Law and Order in Africa – Policing Social Networks
European Conference on African Studies ECAS2019. Africa: Connections and Disruptions Edinburgh, June 11-14 2019
25 Pages Posted: 19 Jun 2019
Date Written: June 11, 2019
Liberalisation of markets and access to global technologies has helped drive the massive expansion of telecommunications, the Internet and social networks in Africa, creating new spaces to be policed. Enthusiasm for liberalisation is partly explained by the technology being bundled with a wide and increasingly sophisticated array of facilities for interception, wiretapping and shutdowns. This has allowed almost any level of surveillance from the minimal to the Orwellian. Consequently, governments have been able to extend their established practices of law and order into telecommunications, Internet access and social networks, for example, filtering keywords, blocking temporarily or permanently individual websites and services, and identifying individuals for questioning and enhanced interrogation. It is possible to monitor citizens at least as effectively as in the physical world and often less obtrusively. Much of the surveillance activity has been undertaken by intelligence services, which have access to the necessary budgets, and operate outside the, generally, limited checks and balances of constitutional courts and parliaments. In practice very few are required to observe human rights. There are almost no effective restraints on the adoption of sophisticated surveillance technologies, other than the limited availability of skills. Constitutional rights to privacy and dignity are systematically ignored, as are complaints about shutdowns.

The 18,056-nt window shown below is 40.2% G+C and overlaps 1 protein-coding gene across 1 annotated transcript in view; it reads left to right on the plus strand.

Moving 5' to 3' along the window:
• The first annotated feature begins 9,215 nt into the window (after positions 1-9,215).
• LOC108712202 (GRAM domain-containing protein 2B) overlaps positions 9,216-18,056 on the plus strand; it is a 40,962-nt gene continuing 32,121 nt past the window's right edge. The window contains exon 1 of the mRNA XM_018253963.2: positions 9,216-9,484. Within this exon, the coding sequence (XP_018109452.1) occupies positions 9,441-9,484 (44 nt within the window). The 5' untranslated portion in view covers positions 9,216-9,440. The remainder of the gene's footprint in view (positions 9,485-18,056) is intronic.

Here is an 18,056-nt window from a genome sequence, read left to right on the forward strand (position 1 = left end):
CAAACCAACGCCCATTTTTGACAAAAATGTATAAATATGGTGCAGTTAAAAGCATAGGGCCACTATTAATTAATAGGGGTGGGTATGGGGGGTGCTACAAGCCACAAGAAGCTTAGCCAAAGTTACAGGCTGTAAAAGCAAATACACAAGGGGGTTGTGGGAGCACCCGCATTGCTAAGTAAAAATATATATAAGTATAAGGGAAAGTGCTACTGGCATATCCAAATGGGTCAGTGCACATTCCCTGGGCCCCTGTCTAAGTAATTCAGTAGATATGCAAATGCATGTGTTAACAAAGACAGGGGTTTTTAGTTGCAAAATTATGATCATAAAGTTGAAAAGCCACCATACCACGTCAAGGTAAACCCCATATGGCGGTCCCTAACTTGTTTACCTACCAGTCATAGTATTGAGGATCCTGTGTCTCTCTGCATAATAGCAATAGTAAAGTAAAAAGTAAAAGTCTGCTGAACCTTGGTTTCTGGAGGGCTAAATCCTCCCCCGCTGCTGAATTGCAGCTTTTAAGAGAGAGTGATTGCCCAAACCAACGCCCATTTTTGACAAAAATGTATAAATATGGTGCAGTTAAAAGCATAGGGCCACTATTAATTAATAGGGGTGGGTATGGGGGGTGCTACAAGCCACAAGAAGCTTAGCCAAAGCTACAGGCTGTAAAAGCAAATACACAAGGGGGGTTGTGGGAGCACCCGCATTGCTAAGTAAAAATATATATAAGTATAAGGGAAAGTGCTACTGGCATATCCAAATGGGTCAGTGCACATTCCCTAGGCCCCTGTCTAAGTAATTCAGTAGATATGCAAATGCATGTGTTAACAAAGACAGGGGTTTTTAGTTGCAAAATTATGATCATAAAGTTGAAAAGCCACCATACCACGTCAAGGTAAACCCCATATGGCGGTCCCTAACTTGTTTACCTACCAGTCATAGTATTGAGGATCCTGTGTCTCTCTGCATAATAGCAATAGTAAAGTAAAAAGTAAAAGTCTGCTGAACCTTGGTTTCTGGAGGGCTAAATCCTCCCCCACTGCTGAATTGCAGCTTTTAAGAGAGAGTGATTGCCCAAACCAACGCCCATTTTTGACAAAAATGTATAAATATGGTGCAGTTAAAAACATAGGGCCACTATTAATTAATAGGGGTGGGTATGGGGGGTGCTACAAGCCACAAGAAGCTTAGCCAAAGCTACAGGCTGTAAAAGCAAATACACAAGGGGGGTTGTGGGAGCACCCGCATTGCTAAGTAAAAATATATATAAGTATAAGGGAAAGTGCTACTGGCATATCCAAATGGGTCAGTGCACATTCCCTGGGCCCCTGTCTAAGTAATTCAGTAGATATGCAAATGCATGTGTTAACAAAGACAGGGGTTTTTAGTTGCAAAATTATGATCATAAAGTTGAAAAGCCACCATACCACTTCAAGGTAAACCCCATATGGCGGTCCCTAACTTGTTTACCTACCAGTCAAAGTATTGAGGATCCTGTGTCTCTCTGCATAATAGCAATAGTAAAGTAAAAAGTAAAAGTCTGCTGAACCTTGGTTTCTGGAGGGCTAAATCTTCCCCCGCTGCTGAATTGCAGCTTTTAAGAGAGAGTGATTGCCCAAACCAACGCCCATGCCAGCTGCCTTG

Keywords: Africa, Police, Secret Police, Surveillance, Interception, Telecommunications, Internet, Governance, Privacy, Human Rights, Networks, cybersecurity, data protection
JEL Classification: O14, N47, M15, L13, L50, L59, L86, L96, K14, K23, K42
Suggested Citation: Suggested Citation